53 - Freie Mitteilung
Inflammation & transplantation
16. Mai 2019, 10:15 - 11:45, Szenario 1, 5. OG
Interactions between platelets and liver sinusoidal endothelial cells promote hepatic stellate cells to drive liver regeneration
A. Balaphas1, J. Meyer1, R. Perozzo1, P. Fontana1, S. Berndt2, A. Turzi2, P. Morel1, L. Scapozza1, K. Sadoul3, C. Gonelle-Gispert1, L. Bühler1, Presenter: A. Balaphas1 (1Geneva, 2Le Mont-sur-Lausanne, 3Grenoble/FR)
Platelets and liver sinusoidal endothelial cells (LSEC) are implicated in liver regeneration. Our aim was to investigate the interactions between platelets and LSEC in liver regeneration through the study of the release of growth factors by LSEC and hepatic stellate cells (HSC).
In vitro, freshly isolated pure mouse LSEC were co-incubated with resting platelets, activated platelets, or platelet releasates and secretion of various growth factors was measured with ELISA. To identify active components in platelet releasate, size exclusion chromatography was performed and resulting fractions were tested on LSEC for induction of growth factors secretion with ELISA. Conditioned culture medium of LSEC after exposure to platelets was added to primary HSC or hepatocytes and secretion of growth factors or cell proliferation was measured with ELISA and EdU assay. In vivo, platelets and LSEC interactions were analysed by confocal intravital microscopy after partial hepatectomy in mice.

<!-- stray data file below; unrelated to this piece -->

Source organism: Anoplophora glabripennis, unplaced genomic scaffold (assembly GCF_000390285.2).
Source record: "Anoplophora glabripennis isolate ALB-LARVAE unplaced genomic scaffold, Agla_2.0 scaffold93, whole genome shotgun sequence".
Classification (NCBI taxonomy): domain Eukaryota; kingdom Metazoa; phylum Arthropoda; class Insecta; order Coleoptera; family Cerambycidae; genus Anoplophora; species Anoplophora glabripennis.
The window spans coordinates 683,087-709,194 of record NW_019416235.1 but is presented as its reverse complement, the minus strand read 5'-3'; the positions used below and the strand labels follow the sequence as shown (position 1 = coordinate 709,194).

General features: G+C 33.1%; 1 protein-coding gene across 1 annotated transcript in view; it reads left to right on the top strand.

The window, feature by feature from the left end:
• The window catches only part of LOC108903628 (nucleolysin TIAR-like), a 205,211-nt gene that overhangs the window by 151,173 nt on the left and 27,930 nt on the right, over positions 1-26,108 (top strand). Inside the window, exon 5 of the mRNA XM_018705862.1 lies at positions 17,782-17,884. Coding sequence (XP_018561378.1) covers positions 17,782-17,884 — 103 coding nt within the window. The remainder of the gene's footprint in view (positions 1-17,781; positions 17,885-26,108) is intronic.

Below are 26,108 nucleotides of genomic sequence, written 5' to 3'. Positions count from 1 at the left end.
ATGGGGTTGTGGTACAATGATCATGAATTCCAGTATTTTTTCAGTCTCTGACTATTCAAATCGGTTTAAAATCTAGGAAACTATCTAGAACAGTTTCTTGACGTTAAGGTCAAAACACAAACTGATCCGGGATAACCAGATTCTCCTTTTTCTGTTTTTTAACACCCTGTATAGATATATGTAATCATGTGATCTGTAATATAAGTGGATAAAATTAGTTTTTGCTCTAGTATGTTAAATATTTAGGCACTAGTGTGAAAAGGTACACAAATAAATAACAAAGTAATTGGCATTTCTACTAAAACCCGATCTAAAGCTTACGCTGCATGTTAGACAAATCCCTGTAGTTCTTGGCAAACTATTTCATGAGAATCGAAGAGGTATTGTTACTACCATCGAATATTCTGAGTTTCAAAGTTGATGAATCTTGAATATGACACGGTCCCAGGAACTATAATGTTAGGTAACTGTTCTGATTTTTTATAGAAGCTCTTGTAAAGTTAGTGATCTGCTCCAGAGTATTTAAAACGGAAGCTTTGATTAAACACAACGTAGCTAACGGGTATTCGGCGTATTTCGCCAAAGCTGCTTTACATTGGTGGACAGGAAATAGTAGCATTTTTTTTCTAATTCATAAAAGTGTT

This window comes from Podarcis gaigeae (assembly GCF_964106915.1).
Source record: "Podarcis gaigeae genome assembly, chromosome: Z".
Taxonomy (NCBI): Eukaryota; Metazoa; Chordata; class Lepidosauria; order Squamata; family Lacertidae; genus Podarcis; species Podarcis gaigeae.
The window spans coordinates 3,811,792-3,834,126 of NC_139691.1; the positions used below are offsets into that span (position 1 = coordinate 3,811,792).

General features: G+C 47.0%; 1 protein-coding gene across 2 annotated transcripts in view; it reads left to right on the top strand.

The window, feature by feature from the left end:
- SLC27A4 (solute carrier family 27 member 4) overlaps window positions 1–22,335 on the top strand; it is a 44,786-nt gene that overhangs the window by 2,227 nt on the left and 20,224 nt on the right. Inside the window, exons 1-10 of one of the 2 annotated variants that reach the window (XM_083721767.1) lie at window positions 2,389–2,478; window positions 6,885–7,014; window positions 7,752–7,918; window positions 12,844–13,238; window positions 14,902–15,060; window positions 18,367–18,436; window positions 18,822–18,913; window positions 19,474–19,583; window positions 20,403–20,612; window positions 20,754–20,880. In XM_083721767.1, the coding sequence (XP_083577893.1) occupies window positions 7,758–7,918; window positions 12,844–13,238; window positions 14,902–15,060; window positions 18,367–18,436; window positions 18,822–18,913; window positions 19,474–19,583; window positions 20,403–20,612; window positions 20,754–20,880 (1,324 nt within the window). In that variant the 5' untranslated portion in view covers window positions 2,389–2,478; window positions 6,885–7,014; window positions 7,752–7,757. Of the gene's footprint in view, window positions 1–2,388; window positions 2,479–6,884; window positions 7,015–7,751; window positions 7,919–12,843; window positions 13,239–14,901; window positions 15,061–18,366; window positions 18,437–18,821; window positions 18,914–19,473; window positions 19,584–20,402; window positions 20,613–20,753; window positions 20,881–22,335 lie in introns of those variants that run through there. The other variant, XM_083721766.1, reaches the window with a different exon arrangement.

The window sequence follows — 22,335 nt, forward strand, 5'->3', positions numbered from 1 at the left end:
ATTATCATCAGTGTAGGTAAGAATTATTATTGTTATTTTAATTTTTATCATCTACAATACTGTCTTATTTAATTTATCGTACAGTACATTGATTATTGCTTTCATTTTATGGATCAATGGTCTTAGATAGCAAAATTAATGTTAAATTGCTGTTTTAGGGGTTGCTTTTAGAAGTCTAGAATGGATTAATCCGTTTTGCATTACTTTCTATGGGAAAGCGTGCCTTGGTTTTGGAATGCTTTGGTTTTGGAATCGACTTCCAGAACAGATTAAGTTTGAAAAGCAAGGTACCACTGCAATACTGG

In vitro, co-incubation of resting platelets with LSEC resulted in a dose-dependent increase of interleukin-6 secretion (IL-6) by LSEC (IL-6: 75.4±6.6 pg/ml after incubation with 16 million platelets versus 2±1.1 pg/ml without platelets). The same effect was observed using activated platelets or releasate of activated platelets. Strikingly, IL-6 secretion was highest when high molecular weight fractions (> 80 kDa) of platelet releasate obtained by size exclusion chromatography were tested (IL-6 maximal: 1343±245.8 pg/ml versus control 8 ± 0.2 pg/ml, p<0.05). LSEC exposed to platelets did not increase proliferation of primary hepatocytes but stimulated HGF secretion by HSC (HGF: 574.1±124.5 pg/ml after stimulation versus 397±72.5 pg/ml without stimulation, p< 0.05). Following partial hepatectomy, adhesion of platelets to LSEC was significantly increased (55.2 ±2.1 % adherent platelets after partial hepatectomy versus 29.6±1.6% after sham surgery, p<0.05).
Our in vitro observations indicate that activated platelets release a component(s) of proteic nature inducing IL-6 secretion by LSEC, which in turn enhances release by HSC of HGF, the strongest mitogen for hepatocytes. Our in vivo data confirm that platelets adhere to LSEC shortly after liver injury.